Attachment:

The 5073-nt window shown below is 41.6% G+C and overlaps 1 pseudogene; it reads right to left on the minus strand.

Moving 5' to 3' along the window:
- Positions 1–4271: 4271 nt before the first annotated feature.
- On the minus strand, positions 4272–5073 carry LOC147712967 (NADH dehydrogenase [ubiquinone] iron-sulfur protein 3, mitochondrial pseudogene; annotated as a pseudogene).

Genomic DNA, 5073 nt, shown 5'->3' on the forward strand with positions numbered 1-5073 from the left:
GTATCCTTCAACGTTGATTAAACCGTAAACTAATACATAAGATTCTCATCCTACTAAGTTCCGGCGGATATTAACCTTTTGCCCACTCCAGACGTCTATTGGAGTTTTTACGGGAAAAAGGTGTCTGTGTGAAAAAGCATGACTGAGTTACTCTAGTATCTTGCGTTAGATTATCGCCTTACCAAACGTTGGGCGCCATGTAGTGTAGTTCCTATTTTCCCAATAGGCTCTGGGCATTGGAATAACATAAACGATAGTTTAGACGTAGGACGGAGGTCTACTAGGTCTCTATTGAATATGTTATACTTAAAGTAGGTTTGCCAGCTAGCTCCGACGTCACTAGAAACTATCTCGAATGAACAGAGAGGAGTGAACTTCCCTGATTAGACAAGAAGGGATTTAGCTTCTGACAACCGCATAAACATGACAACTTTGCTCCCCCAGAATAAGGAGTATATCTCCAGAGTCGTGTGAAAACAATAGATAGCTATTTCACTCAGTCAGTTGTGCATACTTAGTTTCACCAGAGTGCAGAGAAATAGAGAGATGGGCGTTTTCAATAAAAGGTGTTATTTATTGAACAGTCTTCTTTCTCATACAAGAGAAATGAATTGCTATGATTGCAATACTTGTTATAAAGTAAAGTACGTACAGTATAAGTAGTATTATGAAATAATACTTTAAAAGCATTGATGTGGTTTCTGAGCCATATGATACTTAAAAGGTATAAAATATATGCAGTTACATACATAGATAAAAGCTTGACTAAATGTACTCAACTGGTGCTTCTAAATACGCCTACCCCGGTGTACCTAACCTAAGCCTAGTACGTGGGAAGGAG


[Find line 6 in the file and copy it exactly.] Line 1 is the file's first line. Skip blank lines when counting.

GTATCCTTCAACGTTGATTAAACCGTAAACTAATACATAAGATTCTCATCCTACTAAGTTCCGGCGGATATTAACCTTTTGCCCACTCCAGACGTCTATTGGAGTTTTTACGGGAAAAAGGTGTCTGTGTGAAAAAGCATGACTGAGTTACTCTAGTATCTTGCGTTAGATTATCGCCTTACCAAACGTTGGGCGCCATGTAGTGTAGTTCCTATTTTCCCAATAGGCTCTGGGCATTGGAATAACATAAACGATAGTTTAGACGTAGGACGGAGGTCTACTAGGTCTCTATTGAATATGTTATACTTAAAGTAGGTTTGCCAGCTAGCTCCGACGTCACTAGAAACTATCTCGAATGAACAGAGAGGAGTGAACTTCCCTGATTAGACAAGAAGGGATTTAGCTTCTGACAACCGCATAAACATGACAACTTTGCTCCCCCAGAATAAGGAGTATATCTCCAGAGTCGTGTGAAAACAATAGATAGCTATTTCACTCAGTCAGTTGTGCATACTTAGTTTCACCAGAGTGCAGAGAAATAGAGAGATGGGCGTTTTCAATAAAAGGTGTTATTTATTGAACAGTCTTCTTTCTCATACAAGAGAAATGAATTGCTATGATTGCAATACTTGTTATAAAGTAAAGTACGTACAGTATAAGTAGTATTATGAAATAATACTTTAAAAGCATTGATGTGGTTTCTGAGCCATATGATACTTAAAAGGTATAAAATATATGCAGTTACATACATAGATAAAAGCTTGACTAAATGTACTCAACTGGTGCTTCTAAATACGCCTACCCCGGTGTACCTAACCTAAGCCTAGTACGTGGGAAGGAG